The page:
Once you have shared your research you need to know about what type of impact it’s having. How many people are reading it (or not) and what does this tell us about our future plans? And should we just rely on numbers anyway? (spoiler alert: nope!).

This session offers an introduction to modern metrics as one element of a wider system to measure success. Learn about traditional metrics, newer methods such as Altmetrics and why there is more to impact than just numbers. We will also discuss the move towards the responsible use of metrics and how research active staff at any level can get involved.

Learn about which measures really matter and book your place now.

Congratulations – you’ve published your research! But what are you going to do now? Although it might be tempting to move onto the next project you need to ensure that people are able to find, read and use your outputs. Not only can this help to increase the readership of your output but it can enhance your reputation and lead to more opportunities.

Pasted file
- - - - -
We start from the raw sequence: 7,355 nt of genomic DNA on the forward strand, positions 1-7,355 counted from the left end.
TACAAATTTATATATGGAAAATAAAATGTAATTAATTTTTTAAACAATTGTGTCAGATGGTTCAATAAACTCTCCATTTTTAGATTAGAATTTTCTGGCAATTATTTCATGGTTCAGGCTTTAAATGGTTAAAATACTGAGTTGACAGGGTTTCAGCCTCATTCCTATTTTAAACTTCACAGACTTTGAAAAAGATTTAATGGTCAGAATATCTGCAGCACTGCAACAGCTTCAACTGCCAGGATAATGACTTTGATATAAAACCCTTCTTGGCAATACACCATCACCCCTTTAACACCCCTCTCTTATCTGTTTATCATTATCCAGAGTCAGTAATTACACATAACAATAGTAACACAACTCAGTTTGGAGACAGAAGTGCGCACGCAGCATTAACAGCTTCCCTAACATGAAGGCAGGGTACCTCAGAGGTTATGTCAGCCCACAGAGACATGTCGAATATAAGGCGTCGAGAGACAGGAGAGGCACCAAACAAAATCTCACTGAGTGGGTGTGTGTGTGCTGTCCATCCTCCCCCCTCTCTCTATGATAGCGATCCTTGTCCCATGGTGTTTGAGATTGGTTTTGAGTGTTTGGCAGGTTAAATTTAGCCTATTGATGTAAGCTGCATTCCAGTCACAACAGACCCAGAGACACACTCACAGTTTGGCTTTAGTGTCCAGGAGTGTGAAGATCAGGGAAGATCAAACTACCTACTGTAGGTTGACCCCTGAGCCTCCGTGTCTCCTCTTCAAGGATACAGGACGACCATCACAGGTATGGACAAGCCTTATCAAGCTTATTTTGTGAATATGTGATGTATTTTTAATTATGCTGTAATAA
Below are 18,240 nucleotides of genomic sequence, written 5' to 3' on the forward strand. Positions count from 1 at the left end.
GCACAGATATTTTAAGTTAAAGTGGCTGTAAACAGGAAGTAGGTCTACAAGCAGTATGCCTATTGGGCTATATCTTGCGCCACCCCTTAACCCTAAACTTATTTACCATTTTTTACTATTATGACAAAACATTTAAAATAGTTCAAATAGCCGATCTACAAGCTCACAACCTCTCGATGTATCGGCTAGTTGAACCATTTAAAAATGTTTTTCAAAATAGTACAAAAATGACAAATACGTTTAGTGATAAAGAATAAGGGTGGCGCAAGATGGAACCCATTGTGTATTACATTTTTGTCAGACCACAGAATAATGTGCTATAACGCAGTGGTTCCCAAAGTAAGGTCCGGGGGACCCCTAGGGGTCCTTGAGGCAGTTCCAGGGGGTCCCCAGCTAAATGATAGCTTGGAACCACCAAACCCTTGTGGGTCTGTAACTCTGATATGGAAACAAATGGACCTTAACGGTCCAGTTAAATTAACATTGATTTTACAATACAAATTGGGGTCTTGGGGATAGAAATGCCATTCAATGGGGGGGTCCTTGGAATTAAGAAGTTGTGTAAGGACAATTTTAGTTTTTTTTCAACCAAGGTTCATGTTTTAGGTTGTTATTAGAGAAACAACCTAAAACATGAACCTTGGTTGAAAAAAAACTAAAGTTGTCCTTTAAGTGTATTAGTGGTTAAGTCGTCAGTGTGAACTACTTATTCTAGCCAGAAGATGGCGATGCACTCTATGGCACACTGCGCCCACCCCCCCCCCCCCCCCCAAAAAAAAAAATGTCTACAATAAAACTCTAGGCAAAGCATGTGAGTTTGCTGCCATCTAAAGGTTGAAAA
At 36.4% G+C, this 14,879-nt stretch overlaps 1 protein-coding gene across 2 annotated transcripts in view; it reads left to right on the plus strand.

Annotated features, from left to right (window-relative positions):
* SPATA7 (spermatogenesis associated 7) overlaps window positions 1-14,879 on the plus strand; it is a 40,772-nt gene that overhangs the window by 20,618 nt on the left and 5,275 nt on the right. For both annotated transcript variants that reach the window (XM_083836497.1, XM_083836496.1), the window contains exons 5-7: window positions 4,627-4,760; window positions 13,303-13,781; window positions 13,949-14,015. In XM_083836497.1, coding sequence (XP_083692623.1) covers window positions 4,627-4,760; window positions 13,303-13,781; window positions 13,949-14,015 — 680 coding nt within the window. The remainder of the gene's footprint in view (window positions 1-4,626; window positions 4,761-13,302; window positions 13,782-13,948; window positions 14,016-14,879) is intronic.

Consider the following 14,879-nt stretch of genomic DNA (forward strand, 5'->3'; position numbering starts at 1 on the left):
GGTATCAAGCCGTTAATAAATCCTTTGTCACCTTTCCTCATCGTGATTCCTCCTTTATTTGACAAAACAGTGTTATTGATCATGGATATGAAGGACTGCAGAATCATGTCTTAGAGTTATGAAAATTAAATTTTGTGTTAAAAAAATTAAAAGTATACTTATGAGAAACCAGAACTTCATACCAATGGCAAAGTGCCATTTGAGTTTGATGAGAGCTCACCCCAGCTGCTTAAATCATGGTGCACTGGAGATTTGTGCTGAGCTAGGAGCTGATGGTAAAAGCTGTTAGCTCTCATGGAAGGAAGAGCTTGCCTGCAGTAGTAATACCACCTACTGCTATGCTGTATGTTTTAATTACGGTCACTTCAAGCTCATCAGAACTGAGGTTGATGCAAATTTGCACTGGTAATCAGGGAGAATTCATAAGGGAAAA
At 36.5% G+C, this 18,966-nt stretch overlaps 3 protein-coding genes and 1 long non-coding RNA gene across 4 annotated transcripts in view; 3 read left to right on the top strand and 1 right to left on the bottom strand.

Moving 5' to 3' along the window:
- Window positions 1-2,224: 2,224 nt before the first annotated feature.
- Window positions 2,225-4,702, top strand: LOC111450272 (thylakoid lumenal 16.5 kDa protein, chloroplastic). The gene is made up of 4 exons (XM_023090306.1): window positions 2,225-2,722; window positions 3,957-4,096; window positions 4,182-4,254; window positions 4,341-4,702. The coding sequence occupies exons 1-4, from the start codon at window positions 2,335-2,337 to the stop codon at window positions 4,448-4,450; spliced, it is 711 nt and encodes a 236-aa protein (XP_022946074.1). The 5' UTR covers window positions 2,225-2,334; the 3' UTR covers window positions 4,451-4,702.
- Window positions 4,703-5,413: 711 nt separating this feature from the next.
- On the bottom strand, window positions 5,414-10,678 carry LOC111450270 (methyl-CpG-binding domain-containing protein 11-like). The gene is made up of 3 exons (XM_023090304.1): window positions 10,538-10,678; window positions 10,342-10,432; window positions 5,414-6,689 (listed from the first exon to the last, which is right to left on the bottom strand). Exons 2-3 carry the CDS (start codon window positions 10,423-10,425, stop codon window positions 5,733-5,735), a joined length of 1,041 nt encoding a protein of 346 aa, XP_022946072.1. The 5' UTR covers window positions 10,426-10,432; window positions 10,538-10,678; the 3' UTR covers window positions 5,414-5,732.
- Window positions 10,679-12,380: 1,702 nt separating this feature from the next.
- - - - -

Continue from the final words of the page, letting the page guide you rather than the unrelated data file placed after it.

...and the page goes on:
This session will guide you through the decisions you need to make to create a promotional strategy that works for you. We will look at how to build a successful online profile, where to (legally) share your work and where to spend time creating a targeted output.

Learn how to build a personalised promotional strategy and book your place now.

The world of publication is changing. There are more ways to share the outputs of your research than ever before and at the same time there is an increasing emphasis on sharing these outputs openly.

This session will guide you through the essentials of publishing and sharing your research outputs (both formal and informal) to ensure maximum exposure for your work. From choosing the best format and publisher to avoiding problem publishers this session will outline everything you need to know including an introduction to open access.